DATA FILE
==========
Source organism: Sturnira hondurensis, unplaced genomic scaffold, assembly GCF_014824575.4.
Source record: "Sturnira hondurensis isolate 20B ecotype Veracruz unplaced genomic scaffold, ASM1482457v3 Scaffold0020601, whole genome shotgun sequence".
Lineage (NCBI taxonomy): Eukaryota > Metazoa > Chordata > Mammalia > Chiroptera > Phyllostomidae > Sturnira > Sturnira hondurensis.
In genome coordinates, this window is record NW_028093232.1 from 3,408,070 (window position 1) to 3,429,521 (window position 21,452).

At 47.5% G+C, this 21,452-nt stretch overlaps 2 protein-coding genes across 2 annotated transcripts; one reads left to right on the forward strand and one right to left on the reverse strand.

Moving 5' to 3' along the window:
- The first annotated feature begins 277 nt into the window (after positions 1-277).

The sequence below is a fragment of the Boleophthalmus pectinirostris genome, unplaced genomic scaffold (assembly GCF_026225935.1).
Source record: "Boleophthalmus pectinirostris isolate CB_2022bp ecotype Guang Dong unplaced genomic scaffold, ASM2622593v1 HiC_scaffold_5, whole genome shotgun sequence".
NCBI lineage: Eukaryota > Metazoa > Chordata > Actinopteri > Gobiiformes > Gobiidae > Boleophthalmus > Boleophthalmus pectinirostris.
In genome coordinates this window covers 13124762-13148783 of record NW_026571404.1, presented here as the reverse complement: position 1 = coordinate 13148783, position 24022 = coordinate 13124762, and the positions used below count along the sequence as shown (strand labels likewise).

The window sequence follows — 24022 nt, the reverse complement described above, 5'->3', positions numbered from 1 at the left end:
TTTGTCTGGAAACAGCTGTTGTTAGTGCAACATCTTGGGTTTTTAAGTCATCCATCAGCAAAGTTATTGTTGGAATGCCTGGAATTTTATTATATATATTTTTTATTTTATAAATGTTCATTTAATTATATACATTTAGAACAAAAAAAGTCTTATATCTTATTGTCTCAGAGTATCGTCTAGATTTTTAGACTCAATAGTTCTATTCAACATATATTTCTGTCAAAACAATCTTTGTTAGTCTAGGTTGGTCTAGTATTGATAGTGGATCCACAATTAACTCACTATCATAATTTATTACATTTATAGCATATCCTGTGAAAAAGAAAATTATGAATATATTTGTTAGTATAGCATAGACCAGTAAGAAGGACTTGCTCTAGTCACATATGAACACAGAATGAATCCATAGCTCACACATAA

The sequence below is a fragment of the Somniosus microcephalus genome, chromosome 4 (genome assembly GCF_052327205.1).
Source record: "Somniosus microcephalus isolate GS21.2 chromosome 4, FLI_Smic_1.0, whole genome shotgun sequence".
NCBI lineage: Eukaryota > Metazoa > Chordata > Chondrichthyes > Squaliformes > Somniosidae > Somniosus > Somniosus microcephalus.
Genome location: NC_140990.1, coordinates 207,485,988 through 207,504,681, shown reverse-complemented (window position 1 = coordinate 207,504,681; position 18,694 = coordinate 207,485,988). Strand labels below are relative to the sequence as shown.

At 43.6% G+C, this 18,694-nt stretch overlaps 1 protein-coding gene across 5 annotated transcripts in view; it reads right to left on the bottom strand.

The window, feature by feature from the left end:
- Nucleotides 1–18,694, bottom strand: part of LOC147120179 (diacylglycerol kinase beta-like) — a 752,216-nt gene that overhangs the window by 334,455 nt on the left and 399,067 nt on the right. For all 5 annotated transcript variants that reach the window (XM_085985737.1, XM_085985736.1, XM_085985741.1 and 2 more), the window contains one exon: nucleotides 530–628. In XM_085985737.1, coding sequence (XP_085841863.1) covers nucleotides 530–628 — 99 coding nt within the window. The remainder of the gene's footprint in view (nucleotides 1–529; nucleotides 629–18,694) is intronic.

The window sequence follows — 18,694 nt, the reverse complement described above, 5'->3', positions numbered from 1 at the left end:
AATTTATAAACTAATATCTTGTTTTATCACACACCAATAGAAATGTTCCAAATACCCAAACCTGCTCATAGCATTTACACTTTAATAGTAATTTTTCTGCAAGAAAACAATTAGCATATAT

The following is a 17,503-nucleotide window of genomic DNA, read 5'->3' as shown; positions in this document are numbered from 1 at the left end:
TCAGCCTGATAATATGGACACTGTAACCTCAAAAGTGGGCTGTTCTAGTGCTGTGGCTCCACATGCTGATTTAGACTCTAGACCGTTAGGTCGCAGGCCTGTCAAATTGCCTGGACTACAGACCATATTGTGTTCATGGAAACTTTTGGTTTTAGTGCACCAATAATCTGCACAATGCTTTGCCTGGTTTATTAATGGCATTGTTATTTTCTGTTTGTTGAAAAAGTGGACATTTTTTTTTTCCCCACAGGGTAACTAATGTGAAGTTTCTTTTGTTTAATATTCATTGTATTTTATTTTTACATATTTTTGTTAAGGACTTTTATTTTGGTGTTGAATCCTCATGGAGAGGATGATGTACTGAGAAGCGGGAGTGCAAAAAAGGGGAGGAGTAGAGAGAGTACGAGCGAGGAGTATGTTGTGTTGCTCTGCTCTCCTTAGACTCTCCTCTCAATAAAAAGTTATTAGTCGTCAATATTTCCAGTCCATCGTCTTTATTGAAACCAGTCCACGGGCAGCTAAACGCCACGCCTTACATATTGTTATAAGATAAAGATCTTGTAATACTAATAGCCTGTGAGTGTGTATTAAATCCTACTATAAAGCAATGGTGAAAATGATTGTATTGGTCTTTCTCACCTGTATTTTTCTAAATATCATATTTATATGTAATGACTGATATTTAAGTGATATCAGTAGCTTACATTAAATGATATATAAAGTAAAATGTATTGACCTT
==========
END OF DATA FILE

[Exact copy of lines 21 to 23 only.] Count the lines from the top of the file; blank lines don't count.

The window sequence follows — 18,694 nt, the reverse complement described above, 5'->3', positions numbered from 1 at the left end:
AATTTATAAACTAATATCTTGTTTTATCACACACCAATAGAAATGTTCCAAATACCCAAACCTGCTCATAGCATTTACACTTTAATAGTAATTTTTCTGCAAGAAAACAATTAGCATATAT

The following is a 17,503-nucleotide window of genomic DNA, read 5'->3' as shown; positions in this document are numbered from 1 at the left end: